Alzheimer’s is Worse in Winter and Spring: Study

Alzheimer’s is Worse in Winter and Spring: Study

Winter is a time of celebration, hibernation-if you’re surrounded by snow-and reflecting on the accomplishments of the year. And for some, it’s a time of clouded thinking.

It isn’t just all those relaxing candy cane lattes. It may sound unlikely, but in some far-reaching way, the seasons seem to be affecting our mind.

Research completed by scientists at the University of Toronto discovered the facts. Cognition skills for adults both with AND without Alzheimer’s are better in the late summer and early fall. In turn, these skills are then worse in winter and spring.

To complete their study published in PLOS Medicine, researchers analyzed data on 3,353 people enrolled in three different studies in the U.S., Canada, and France.

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Participants had undergone neuropsychological testing. For some, their levels of proteins and information around whether or not they held genes associated with Alzheimer’s disease was available.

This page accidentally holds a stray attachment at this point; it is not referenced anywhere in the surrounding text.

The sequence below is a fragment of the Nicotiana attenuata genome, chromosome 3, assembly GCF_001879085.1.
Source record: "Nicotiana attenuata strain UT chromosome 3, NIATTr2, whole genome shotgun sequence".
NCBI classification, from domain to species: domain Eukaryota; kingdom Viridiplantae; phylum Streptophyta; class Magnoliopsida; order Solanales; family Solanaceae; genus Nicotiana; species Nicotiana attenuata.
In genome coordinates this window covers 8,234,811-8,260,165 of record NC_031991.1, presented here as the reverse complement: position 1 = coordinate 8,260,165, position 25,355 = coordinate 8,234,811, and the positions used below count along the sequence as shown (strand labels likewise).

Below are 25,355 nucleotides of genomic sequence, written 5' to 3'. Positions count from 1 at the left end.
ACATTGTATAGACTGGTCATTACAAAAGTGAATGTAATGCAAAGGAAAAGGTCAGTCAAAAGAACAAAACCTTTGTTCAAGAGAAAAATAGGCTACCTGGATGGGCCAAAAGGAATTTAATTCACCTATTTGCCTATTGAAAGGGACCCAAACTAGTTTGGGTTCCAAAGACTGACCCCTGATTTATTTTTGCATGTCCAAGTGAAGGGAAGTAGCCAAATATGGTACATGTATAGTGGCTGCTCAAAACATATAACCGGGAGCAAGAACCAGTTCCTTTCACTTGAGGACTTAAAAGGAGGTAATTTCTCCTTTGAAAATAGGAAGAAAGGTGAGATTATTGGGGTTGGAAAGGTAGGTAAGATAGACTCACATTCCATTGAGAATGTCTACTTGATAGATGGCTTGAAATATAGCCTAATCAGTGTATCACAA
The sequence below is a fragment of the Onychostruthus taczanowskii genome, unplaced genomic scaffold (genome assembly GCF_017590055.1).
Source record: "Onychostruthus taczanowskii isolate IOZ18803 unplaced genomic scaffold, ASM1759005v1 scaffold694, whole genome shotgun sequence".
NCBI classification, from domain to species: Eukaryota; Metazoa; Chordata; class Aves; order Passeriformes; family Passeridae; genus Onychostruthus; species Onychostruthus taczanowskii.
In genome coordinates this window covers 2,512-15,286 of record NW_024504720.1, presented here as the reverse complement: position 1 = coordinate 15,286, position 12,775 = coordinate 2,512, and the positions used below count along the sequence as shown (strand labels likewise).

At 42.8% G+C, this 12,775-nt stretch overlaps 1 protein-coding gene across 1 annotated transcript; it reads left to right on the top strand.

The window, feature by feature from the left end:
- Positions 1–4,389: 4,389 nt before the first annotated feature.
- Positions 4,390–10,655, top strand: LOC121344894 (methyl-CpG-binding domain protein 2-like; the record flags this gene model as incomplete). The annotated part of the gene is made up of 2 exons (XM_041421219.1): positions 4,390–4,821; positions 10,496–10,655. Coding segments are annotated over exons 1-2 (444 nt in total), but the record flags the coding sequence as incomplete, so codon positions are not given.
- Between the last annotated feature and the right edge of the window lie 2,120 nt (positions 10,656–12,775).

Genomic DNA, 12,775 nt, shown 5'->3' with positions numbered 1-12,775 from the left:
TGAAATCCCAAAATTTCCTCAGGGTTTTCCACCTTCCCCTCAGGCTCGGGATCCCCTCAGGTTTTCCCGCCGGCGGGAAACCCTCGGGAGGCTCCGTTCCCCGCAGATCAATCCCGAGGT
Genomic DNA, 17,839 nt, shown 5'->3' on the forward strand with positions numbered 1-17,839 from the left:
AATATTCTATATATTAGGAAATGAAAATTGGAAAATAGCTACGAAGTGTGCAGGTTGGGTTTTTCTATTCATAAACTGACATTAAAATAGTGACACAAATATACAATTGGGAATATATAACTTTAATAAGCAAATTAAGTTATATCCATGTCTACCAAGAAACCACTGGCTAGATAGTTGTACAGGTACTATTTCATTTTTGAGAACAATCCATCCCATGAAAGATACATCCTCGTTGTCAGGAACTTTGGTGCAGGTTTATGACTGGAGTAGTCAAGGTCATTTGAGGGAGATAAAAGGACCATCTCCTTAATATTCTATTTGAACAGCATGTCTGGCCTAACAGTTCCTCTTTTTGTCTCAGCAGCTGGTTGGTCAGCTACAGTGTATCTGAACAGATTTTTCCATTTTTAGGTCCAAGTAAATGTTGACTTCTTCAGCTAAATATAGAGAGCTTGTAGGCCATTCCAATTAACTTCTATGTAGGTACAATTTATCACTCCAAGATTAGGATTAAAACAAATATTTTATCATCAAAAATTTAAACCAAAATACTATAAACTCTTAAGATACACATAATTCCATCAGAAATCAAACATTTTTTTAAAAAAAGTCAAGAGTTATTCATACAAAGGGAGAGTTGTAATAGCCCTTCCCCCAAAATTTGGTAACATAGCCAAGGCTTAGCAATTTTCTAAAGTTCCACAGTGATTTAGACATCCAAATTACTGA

Even when the scientists controlled the data for things like depression, sleep, physical activity, and thyroid status, there was a significant difference in people’s thinking, depending on the season. In fact, age-related decline was so pronounced for some in the “off season”, they showed an almost 5 year decline (4.8 years).

How will this help us? The study’s authors are hoping these results will encourage more dementia-related resources to be made available when roads really get icy. And when it all turns to slush during winter and early spring. This could be when help is needed most.

For now, enjoy the coming fall colors, along with all those great ideas you may be having… before December hits.

Photo credits: Lightspring/

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